Energy & Sustainability Office, Energy Corps, and You: An Interview with Ashley Kossakowski
Ashley shares: her experiences and knowledge from her involvement in sustainability, how students and faculty alike can get involved in becoming more sustainable on campus, as well as a few sneak peeks to some exciting upcoming initiatives...comments share
Via the Energy Corps Website, 11/5/13
Ashley is a Cornell University junior majoring in Science of Natural & Environmental Systems. She is also an intern in the Energy & Sustainability Office (ESO), as well as the Project Manager & Chair on Energy Corps here at Cornell University. In this interview, Ashley shares: her experiences and knowledge from her involvement in sustainability, how students and faculty alike can get involved in becoming more sustainable on campus, as well as a few sneak peeks to some exciting upcoming initiatives that will really make a difference on the Cornell Campus!
Tell us a little bit more about yourself!
Ashley: Sure! On Energy Corps I am the Project Management Chair. Each Project Manager takes on their own project, which they are trying to complete by the end of the semester. I have a team of 11 people and we will meet with the facility managers and find out what the energy efficient alternatives are for each of the projects so we can come up with solutions.
How long have you been interning with the Energy & Sustainability Office?
Ashley: I have been interning with the ESO since October 2012.
What does the Energy & Sustainability Office do on the Cornell Campus?
Ashley: Well, the Energy & Sustainability Offices are two separate entities. The Energy Office takes care of all of the things on campus dealing with providing the campus energy and finding the sources for that energy. The Sustainability Office really deals with all of the sustainability initiatives that take place on campus. So, we have some people who work on the branding for sustainable energy on campus and people who work on social media, etc. For example, one of my responsibilities is running the Facebook and Twitter pages. So I post everything on the Sustainable Cornell Facebook and Twitter pages. My direct supervisor is Erin Moore in the Energy Office and she is the Energy Outreach Coordinator.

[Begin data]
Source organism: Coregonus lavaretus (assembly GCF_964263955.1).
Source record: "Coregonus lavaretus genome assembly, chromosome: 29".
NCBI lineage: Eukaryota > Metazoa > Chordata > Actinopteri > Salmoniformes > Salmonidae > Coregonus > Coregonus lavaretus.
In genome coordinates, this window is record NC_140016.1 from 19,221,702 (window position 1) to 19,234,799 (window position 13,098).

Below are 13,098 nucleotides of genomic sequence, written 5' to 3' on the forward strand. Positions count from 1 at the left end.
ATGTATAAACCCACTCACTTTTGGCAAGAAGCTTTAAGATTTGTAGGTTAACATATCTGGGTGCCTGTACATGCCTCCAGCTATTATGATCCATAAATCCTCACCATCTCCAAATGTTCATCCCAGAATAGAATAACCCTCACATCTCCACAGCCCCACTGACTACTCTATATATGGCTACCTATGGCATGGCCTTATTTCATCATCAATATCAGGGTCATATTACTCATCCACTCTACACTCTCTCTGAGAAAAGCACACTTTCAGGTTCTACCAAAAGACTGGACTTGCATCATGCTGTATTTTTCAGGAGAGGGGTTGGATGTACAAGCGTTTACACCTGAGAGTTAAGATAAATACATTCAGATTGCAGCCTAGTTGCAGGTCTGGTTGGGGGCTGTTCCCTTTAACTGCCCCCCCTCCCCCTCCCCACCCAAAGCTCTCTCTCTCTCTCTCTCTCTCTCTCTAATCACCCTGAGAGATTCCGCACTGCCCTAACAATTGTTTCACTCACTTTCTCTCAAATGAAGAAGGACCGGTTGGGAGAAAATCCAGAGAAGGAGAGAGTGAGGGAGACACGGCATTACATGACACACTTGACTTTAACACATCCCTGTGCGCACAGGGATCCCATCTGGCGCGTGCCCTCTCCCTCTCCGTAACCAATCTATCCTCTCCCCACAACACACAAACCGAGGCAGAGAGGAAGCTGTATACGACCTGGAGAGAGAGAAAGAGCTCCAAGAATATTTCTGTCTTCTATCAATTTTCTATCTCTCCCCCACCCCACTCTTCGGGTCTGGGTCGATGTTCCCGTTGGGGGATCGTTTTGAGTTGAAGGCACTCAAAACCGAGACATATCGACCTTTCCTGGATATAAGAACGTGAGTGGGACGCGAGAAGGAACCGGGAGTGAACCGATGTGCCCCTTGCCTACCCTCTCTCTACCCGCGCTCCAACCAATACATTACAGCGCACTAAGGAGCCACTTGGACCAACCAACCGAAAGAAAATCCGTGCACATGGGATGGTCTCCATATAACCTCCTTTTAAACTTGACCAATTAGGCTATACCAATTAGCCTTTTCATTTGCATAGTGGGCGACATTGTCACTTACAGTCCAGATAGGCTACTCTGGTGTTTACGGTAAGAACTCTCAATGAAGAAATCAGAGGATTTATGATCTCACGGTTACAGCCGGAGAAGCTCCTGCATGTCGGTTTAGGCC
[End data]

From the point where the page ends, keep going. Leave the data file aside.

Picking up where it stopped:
How did the ESO and Energy Corps become so connected?
Ashley: Energy Corps does similar initiatives to that of the ESO. One of the programs that the ESO has is the Energy Conservation Initiative, which is a $46 million fund, which is designated for large-scale energy conservation projects. For example, they would renovate an entire HVAC (heating, ventilation, and air conditioning) system in a building or replace all of the energy inefficient lights. These projects that the ESO oversees are similar to the projects Energy Corps runs but the ESO does it on a much larger scale. So Energy Corps works on some of the smaller projects from the ESO.
How did this relationship between the ESO and Energy Corps start?
Ashley: The relationship between the ESO and Energy Corps has existed for a while. Energy Corps communicated with ESO to get funding for their first project in Mann Library. The relationship was strengthened when I became the Energy Conservation Intern and began communicating with the Energy & Sustainability Offices. Energy Corps was able to begin to identify the projects they wanted to work on. As time went on, the ESO became more and more involved with approving Energy Corp projects and the ESO also helps with a lot of the funding for Energy Corps to carry out those projects. They have also been very involved in terms of checking the investment analysis for projects and analyzing the surveys.
I’ve heard a bit about the Think Big Live Green campaign, could you share more about that?